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J Clin Med. 2019 May 2;8(5). pii: E604. doi: 10.3390/jcm8050604.

Osteogenic Cell Behavior on Titanium Surfaces in Hard Tissue.

Author information

1
Dental Research Institute, Seoul National University, Seoul 03080, Korea. jychoi55@snu.ac.kr.
2
Department of Biomaterials, Sahlgrenska Academy, University of Gothenburg, 40530 Gothenburg, Sweden. tomas.albrektsson@biomaterials.gu.se.
3
Department of Prosthodontics, Faculty of Odontology, Malmö University, 21118 Malmö, Sweden. tomas.albrektsson@biomaterials.gu.se.
4
Dental Research Institute, Seoul National University, Seoul 03080, Korea. yoowjs@snu.ac.kr.
5
Department of Prosthodontics, School of Dentistry and Dental Research Institute, Seoul National University, 101 Daehak-ro, Jongro-gu, Seoul 03080, Korea. pros53@snu.ac.kr.

Abstract

It is challenging to remove dental implants once they have been inserted into the bone because it is hard to visualize the actual process of bone formation after implant installation, not to mention the cellular events that occur therein. During bone formation, contact osteogenesis occurs on roughened implant surfaces, while distance osteogenesis occurs on smooth implant surfaces. In the literature, there have been many in vitro model studies of bone formation on simulated dental implants using flattened titanium (Ti) discs; however, the purpose of this study was to identify the in vivo cell responses to the implant surfaces on actual, three-dimensional (3D) dental Ti implants and the surrounding bone in contact with such implants at the electron microscopic level using two different types of implant surfaces. In particular, the different parts of the implant structures were scrutinized. In this study, dental implants were installed in rabbit tibiae. The implants and bone were removed on day 10 and, subsequently, assessed using scanning electron microscopy (SEM), immunofluorescence microscopy (IF), transmission electron microscopy (TEM), focused ion-beam (FIB) system with Cs-corrected TEM (Cs-STEM), and confocal laser scanning microscopy (CLSM)-which were used to determine the implant surface characteristics and to identify the cells according to the different structural parts of the turned and roughened implants. The cell attachment pattern was revealed according to the different structural components of each implant surface and bone. Different cell responses to the implant surfaces and the surrounding bone were attained at an electron microscopic level in an in vivo model. These results shed light on cell behavioral patterns that occur during bone regeneration and could be a guide in the use of electron microscopy for 3D dental implants in an in vivo model.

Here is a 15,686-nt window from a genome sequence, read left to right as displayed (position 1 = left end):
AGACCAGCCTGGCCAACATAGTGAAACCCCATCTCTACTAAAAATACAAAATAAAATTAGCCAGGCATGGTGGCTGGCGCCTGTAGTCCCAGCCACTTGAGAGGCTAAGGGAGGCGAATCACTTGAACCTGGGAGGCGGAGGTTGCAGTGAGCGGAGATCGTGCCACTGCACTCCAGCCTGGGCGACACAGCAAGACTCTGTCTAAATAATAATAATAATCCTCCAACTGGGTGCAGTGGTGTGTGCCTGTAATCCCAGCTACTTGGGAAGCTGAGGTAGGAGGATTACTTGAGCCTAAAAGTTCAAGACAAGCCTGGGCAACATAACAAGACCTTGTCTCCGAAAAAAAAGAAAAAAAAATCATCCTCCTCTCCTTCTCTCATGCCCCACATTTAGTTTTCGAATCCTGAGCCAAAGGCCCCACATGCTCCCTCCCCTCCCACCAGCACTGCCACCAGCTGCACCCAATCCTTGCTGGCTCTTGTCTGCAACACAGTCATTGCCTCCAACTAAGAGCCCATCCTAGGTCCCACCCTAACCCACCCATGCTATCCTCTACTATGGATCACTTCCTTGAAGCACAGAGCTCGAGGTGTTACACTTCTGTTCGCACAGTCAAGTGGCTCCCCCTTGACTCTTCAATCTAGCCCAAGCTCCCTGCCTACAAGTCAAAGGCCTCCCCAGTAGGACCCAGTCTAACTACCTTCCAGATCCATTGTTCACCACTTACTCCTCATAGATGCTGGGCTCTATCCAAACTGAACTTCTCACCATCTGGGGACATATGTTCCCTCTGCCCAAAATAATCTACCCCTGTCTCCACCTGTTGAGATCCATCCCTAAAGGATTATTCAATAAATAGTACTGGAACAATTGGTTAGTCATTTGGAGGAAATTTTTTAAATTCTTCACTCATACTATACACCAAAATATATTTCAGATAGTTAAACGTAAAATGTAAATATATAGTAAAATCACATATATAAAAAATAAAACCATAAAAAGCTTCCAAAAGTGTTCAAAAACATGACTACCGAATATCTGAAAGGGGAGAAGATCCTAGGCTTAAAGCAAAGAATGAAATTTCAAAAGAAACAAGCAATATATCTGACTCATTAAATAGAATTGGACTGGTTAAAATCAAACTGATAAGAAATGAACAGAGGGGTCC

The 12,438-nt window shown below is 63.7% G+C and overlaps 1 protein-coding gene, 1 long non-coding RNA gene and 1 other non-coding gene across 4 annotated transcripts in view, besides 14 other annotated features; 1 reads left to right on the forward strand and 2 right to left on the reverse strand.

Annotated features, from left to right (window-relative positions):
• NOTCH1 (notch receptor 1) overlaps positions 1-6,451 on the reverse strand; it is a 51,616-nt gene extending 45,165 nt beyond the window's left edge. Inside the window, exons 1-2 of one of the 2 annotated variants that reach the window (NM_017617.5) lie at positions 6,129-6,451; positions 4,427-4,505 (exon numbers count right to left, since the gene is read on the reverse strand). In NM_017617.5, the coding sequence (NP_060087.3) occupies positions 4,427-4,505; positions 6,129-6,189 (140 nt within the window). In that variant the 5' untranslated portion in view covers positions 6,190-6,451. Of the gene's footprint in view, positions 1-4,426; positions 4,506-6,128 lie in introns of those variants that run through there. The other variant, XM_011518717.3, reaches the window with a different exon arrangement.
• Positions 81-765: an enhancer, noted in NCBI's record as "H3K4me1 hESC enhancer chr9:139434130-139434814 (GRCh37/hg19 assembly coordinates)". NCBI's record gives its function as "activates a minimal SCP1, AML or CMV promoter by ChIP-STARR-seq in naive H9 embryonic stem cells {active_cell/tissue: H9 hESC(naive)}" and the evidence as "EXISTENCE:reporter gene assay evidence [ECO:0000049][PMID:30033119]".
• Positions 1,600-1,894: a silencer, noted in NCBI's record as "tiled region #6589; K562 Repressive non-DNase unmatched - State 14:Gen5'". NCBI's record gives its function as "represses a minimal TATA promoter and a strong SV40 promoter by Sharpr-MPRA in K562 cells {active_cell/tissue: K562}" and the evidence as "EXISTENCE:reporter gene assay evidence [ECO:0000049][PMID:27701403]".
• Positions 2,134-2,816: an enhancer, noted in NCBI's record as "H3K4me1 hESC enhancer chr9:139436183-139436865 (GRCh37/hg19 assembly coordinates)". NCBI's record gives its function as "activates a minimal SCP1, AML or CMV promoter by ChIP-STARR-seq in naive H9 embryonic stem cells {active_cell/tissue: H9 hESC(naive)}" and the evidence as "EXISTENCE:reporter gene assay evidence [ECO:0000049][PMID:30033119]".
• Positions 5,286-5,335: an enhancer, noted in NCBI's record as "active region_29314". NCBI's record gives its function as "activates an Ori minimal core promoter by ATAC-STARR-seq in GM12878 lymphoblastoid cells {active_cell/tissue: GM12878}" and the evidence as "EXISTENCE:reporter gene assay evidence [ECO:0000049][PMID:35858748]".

KEYWORDS:

bone-implant interface; cell plasticity; dental implants; electron microscopy; osteogenesis; scanning transmission electron microscopy

PMID:
31052572
DOI:
10.3390/jcm8050604
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